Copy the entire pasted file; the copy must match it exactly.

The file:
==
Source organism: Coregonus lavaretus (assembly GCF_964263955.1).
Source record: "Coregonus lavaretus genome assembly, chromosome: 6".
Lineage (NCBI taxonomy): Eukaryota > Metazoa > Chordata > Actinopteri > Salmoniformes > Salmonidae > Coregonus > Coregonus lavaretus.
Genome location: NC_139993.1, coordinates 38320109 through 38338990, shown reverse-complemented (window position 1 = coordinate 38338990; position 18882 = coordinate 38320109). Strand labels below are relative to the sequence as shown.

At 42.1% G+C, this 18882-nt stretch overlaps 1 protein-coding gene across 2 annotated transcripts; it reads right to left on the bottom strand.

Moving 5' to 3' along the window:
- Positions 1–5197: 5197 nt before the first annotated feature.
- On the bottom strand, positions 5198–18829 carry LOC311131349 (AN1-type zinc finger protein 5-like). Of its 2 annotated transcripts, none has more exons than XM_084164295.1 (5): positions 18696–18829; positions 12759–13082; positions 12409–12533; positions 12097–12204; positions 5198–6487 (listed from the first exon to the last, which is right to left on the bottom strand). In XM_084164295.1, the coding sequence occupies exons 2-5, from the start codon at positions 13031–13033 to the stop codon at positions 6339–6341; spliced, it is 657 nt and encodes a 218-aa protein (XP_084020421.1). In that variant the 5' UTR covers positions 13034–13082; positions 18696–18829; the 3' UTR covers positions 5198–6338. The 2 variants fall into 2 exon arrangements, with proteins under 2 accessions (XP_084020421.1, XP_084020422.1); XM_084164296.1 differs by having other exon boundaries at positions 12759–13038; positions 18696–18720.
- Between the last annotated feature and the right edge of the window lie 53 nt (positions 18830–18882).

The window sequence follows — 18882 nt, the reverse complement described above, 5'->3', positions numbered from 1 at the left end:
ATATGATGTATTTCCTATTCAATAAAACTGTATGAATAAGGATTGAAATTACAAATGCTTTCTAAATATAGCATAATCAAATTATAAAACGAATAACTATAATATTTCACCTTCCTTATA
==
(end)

Source organism: Coregonus lavaretus (assembly GCF_964263955.1).
Source record: "Coregonus lavaretus genome assembly, chromosome: 6".
Lineage (NCBI taxonomy): Eukaryota > Metazoa > Chordata > Actinopteri > Salmoniformes > Salmonidae > Coregonus > Coregonus lavaretus.
Genome location: NC_139993.1, coordinates 38320109 through 38338990, shown reverse-complemented (window position 1 = coordinate 38338990; position 18882 = coordinate 38320109). Strand labels below are relative to the sequence as shown.

At 42.1% G+C, this 18882-nt stretch overlaps 1 protein-coding gene across 2 annotated transcripts; it reads right to left on the bottom strand.

Moving 5' to 3' along the window:
- Positions 1–5197: 5197 nt before the first annotated feature.
- On the bottom strand, positions 5198–18829 carry LOC311131349 (AN1-type zinc finger protein 5-like). Of its 2 annotated transcripts, none has more exons than XM_084164295.1 (5): positions 18696–18829; positions 12759–13082; positions 12409–12533; positions 12097–12204; positions 5198–6487 (listed from the first exon to the last, which is right to left on the bottom strand). In XM_084164295.1, the coding sequence occupies exons 2-5, from the start codon at positions 13031–13033 to the stop codon at positions 6339–6341; spliced, it is 657 nt and encodes a 218-aa protein (XP_084020421.1). In that variant the 5' UTR covers positions 13034–13082; positions 18696–18829; the 3' UTR covers positions 5198–6338. The 2 variants fall into 2 exon arrangements, with proteins under 2 accessions (XP_084020421.1, XP_084020422.1); XM_084164296.1 differs by having other exon boundaries at positions 12759–13038; positions 18696–18720.
- Between the last annotated feature and the right edge of the window lie 53 nt (positions 18830–18882).

The window sequence follows — 18882 nt, the reverse complement described above, 5'->3', positions numbered from 1 at the left end:
ATATGATGTATTTCCTATTCAATAAAACTGTATGAATAAGGATTGAAATTACAAATGCTTTCTAAATATAGCATAATCAAATTATAAAACGAATAACTATAATATTTCACCTTCCTTATA